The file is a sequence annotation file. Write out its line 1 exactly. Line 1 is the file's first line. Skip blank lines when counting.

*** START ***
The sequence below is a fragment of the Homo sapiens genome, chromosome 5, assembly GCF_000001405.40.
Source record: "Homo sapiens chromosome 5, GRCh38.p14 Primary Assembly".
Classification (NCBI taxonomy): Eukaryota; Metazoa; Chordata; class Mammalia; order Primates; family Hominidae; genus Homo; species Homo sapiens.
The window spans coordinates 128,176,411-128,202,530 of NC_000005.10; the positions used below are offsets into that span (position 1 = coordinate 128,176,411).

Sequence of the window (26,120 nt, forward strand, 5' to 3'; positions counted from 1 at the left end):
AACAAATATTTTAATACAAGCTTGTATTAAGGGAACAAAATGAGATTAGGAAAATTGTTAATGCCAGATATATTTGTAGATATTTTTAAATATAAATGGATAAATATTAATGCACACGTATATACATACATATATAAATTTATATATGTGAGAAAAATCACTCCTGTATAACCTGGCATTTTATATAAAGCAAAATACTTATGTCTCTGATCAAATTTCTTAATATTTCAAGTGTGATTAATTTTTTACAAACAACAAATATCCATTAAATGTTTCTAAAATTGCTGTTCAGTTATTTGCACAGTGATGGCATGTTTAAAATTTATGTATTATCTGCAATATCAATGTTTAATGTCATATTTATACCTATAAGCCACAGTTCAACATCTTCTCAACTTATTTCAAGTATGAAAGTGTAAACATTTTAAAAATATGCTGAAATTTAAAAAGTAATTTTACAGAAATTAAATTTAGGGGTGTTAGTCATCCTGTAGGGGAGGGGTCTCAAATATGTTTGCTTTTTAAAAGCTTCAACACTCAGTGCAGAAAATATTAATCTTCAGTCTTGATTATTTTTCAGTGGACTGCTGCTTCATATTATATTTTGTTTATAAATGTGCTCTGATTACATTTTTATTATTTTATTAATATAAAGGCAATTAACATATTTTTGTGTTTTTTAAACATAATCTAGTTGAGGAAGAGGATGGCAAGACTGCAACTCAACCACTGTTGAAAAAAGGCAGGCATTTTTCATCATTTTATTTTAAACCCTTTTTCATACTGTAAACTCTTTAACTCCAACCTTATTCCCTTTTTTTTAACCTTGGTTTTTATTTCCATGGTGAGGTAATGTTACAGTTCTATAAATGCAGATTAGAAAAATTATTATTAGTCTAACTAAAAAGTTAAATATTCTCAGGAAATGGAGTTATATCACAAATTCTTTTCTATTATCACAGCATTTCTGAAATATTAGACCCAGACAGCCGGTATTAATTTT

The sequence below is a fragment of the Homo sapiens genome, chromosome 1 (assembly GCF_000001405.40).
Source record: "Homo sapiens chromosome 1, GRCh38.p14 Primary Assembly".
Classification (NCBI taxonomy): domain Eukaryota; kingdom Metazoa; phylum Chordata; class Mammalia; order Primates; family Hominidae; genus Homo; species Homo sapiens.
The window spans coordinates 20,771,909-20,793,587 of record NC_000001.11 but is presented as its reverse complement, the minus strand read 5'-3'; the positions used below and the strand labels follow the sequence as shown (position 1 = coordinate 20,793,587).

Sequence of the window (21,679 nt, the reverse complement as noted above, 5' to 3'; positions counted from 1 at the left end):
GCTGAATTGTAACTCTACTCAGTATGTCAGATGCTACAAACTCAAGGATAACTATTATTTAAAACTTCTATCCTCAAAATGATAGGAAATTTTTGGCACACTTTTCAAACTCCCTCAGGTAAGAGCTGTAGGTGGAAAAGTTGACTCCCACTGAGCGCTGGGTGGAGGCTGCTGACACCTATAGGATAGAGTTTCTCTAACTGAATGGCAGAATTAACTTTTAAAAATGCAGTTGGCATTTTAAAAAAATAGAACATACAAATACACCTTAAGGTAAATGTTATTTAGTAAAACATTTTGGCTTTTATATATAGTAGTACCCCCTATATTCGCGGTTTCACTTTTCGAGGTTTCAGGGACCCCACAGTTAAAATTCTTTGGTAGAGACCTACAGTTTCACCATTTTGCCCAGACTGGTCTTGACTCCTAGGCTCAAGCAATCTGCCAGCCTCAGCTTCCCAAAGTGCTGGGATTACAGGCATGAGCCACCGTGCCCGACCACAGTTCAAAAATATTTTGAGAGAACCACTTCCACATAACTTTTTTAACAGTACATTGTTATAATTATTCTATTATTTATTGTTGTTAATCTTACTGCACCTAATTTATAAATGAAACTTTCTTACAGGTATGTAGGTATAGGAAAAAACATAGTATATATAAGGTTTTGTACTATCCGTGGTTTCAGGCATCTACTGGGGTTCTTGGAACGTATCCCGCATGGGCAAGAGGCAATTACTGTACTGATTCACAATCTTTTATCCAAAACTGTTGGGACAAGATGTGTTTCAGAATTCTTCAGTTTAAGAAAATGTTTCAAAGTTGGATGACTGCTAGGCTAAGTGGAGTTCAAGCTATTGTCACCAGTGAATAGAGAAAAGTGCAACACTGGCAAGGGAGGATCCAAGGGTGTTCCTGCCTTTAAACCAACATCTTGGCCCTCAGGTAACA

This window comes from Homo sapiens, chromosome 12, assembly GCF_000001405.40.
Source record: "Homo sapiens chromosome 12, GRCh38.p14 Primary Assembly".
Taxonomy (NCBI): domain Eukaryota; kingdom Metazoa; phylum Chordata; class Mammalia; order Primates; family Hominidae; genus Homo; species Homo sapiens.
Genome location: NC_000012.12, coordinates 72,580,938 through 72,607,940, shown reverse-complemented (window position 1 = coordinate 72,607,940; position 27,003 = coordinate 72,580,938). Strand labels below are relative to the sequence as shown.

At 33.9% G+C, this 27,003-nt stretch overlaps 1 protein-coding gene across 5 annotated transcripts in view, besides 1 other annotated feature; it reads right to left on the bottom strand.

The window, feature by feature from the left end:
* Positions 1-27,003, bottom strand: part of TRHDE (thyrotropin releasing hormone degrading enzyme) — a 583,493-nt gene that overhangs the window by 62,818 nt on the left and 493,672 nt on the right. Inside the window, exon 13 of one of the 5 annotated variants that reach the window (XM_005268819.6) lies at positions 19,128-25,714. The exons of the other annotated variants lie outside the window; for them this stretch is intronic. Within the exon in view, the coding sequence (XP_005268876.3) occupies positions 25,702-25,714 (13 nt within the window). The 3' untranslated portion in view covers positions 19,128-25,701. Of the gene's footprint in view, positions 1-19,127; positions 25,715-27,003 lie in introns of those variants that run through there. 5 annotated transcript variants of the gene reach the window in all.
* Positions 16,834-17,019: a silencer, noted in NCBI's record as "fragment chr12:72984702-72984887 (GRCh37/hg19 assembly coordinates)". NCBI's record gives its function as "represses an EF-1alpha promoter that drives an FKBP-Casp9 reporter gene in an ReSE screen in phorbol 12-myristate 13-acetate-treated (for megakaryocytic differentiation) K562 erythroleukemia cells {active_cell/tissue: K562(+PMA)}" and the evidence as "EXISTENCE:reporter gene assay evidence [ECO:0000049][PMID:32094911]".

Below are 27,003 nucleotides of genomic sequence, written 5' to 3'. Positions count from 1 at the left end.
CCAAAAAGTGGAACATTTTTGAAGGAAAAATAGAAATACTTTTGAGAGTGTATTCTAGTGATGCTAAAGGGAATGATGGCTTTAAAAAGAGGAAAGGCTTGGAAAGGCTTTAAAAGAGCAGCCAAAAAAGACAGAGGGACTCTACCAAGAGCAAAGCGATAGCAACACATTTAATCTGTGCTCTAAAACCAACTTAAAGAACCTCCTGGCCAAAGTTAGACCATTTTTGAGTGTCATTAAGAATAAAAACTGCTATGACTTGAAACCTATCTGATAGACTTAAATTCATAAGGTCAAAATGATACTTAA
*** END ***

The sequence below is a fragment of the Homo sapiens genome, chromosome 5, assembly GCF_000001405.40.